by Carolyn Meers
If you find your focus waning throughout the workday and often crave an afternoon nap, you’re not alone. Recent surveys by the National Safety Council found that 76% of American workers say they feel tired at work, 53% feel less productive and 44% have trouble focusing.
Basically, most of us are battling some degree of fatigue all day, every day. We’re tired at our desks, on conference calls, on factory floors, in front of clients and during our commutes.
In addition to impeding our ability to be productive and learn and retain new information, feeling sapped of energy can also be a hazard. It’s harder to focus on simple tasks — turning off the stove, operating a vehicle, staying alert to traffic on the road — when our brain is begging for a nap.
Here, we’ll outline a few common factors that can impact our alertness during the day and share tips on how to naturally boost your energy.
What causes tiredness?
While it is important to consult your physician to get a more complete understanding of your body’s needs and potential deficiencies, there are a few key lifestyle factors that could be contributing to your tiredness during the day.
As you might have guessed, lack of sleep or poor-quality sleep is the most common cause of daytime tiredness and fatigue.
While it’s generally recommended that adults get between seven and nine hours of sleep per night to feel rested, there are many modern challenges to achieving this goal—from workplace and family demands to broader feelings of anxiety and tension, which lead to restlessness.
Keeping hydrated is essential for maintaining a strong, high-functioning brain and body.
One study even found that dehydrated people consistently experienced elevated fatigue, confusion, and anger, plus problems with concentration, alertness and short-term memory.
Fatigue is known to be a symptom of mild to moderate dehydration, so keeping a jug of water nearby and sipping it throughout the day—in place of a caffeinated coffee, soda or tea—can help keep your brain and body alert.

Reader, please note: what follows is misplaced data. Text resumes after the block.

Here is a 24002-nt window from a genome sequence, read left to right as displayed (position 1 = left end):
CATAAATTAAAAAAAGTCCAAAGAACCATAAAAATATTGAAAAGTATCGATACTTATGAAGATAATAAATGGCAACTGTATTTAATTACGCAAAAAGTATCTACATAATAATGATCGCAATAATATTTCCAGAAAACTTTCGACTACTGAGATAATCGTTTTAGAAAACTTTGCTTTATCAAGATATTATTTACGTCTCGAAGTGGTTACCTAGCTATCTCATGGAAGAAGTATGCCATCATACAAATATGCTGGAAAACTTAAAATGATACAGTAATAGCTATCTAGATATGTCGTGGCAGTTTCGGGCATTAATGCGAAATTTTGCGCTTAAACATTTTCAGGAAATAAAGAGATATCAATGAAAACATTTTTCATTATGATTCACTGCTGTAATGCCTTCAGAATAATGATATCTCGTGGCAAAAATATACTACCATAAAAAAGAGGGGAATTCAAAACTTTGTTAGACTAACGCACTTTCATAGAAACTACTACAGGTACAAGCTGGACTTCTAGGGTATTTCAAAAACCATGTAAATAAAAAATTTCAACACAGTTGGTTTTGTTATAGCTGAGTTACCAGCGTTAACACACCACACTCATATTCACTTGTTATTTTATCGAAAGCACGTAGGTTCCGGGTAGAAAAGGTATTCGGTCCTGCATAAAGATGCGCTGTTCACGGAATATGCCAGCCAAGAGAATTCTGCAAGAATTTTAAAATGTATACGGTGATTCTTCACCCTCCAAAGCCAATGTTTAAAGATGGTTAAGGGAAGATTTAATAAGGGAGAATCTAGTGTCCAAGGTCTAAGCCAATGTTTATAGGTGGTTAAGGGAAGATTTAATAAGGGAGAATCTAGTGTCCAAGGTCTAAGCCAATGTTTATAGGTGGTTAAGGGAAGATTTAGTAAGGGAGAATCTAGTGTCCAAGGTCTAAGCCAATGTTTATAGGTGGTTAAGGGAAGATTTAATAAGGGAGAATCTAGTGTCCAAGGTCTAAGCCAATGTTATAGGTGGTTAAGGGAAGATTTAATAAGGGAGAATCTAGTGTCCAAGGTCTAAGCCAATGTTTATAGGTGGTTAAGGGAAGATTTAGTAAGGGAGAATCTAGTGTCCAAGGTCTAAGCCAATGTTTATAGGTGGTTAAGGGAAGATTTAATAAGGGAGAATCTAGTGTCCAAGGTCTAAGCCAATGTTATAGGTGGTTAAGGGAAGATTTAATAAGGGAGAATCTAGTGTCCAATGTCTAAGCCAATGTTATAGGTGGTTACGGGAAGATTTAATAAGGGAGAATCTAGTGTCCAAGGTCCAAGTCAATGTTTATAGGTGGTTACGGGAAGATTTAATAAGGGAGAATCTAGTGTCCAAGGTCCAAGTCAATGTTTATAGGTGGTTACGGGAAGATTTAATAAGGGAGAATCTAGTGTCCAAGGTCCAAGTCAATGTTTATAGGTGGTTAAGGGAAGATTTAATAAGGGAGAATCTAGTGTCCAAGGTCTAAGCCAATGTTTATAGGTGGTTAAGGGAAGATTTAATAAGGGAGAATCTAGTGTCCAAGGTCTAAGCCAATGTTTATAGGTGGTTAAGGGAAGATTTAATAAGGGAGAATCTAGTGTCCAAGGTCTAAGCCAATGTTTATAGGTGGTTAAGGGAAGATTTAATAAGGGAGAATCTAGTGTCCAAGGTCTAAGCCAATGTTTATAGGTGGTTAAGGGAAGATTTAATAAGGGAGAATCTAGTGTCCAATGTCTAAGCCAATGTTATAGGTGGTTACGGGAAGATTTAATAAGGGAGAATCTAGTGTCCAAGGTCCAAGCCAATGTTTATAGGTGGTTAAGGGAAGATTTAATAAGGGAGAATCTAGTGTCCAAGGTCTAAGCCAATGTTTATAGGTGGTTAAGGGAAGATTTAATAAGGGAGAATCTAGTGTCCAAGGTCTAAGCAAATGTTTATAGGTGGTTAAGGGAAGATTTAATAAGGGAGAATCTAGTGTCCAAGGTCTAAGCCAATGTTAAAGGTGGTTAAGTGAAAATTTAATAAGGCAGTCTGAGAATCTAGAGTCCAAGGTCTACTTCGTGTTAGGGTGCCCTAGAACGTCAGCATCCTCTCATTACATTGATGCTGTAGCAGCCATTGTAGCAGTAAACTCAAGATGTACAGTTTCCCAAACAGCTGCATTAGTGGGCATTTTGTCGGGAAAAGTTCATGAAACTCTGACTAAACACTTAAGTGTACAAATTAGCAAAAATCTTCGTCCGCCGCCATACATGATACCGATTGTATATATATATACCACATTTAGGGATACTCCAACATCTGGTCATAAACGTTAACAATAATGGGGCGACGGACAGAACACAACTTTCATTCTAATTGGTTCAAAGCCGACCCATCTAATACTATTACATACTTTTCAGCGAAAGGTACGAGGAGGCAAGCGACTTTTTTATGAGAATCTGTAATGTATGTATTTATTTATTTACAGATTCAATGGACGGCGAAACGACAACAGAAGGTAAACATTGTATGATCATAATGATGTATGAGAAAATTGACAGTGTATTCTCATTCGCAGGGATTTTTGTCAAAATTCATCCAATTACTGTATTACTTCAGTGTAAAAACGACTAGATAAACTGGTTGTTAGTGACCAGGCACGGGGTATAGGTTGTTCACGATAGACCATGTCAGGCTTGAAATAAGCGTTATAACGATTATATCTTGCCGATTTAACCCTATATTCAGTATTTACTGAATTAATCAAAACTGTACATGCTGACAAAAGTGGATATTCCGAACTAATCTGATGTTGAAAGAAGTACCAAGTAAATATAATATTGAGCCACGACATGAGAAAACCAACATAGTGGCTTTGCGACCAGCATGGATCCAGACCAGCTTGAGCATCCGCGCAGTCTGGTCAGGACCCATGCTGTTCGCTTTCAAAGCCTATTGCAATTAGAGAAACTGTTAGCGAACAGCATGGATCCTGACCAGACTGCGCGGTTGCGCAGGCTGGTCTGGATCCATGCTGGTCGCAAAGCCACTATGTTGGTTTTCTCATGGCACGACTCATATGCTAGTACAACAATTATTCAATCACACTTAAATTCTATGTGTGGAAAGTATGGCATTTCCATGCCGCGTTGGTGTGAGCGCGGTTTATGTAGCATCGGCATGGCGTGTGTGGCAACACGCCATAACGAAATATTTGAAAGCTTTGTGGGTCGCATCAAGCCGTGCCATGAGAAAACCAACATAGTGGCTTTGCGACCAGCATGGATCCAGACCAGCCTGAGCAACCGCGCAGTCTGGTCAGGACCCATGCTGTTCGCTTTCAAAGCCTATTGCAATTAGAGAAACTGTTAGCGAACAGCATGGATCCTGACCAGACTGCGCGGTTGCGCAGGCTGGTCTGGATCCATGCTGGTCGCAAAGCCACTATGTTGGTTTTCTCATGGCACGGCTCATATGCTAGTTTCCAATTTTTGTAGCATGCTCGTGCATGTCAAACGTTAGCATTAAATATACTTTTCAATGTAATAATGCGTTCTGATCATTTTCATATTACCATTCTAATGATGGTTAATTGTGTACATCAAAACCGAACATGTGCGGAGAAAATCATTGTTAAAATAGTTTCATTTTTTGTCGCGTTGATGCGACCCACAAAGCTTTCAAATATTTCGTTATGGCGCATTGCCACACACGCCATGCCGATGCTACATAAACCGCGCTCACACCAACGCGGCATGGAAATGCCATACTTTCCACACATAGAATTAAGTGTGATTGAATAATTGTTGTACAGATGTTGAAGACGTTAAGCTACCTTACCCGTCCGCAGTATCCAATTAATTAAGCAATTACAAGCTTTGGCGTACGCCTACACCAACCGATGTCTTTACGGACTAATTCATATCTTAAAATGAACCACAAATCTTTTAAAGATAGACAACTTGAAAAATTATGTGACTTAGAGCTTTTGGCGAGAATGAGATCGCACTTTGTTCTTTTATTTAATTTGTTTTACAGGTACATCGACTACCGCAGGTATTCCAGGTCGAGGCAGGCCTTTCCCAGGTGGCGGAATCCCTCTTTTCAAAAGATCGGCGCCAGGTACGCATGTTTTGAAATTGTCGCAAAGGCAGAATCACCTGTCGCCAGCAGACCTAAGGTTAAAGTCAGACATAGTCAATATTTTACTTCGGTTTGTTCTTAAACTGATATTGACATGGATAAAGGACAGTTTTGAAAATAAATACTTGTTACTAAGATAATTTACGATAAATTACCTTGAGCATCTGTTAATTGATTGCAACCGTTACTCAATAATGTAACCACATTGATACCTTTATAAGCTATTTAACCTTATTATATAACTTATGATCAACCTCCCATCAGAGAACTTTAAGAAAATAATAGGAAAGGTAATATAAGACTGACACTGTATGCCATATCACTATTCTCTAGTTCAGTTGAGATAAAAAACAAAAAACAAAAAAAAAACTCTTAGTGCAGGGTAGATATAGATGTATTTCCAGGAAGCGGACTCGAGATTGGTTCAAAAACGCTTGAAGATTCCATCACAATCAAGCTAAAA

In this life, it’s hard to disconnect from our tech. But all that screen time, from sunrise to sunset (and beyond) can mess with your energy, mood and state of mind.
In addition to information fatigue and staying online to answer work-related queries long after you should have punched out, the pesky blue light emitted from your smartphone and tablet suppresses your body’s melatonin production (AKA the “sleep hormone”).
That means when you finally look away and try to get some rest, it will take your brain and body longer to produce the right amount of melatonin to get you to sleep. Try to shut off the screens a few hours before bed and consider making your bedroom a screen-free zone from bedtime to your next wake-up call.
Natural ways to feel more energized
In addition to setting yourself up for a good night’s sleep, there are a few natural ways to feel more energized throughout the day so you can juggle the million and one things you have going on with ease.
Choose the right snacks
When you’re in an energy slump, avoid quick fixes like simple carbs and sugars. These snacks will spike and crash your blood sugar in no time, leaving you just as tired. Instead, opt for protein-rich foods like chicken, almonds or nut butters with slow burning complex carbs like whole wheat breads, crackers or oatmeal.
Again, it’s water for the win! For some added flavor, consider squeezing in some vitamin C-rich lemon juice and sliced cucumber.
Add a natural energy booster
Arm yourself with naturally-derived energy amplifiers, like those found in FOCL Day. Made with energy-boosting adaptogens, focus-enhancing botanicals and vitamins — think Lion’s Mane mushrooms, Rhodiola rosea, vitamin B6 and hemp-derived CBD — FOCL Day is designed to keep you going without a crash.
Carolyn Meers is an editor and copywriter based in Los Angeles. She has more than a decade of experience in the luxury lifestyle realm—specializing in health and wellness and home design—and has contributed to publications including CSQ, C Magazine, Robb Report, 805 Living and The Knot.
Occupational Health and Safety: National Safety Council Report
Harvard Medical School Division of Sleep Medicine: Sleep, Learning and Memory
Sleep Foundation: The Connection Between Hydration and Sleep
Harvard Health Publishing: Fight Fatigue with Fluids
U.S. National Library of Medicine: Water, Hydration and Health
Harvard Health Newsletter: Blue Light Has a Dark Side
Workplace Psychology: Information Overload — When Information Becomes Noise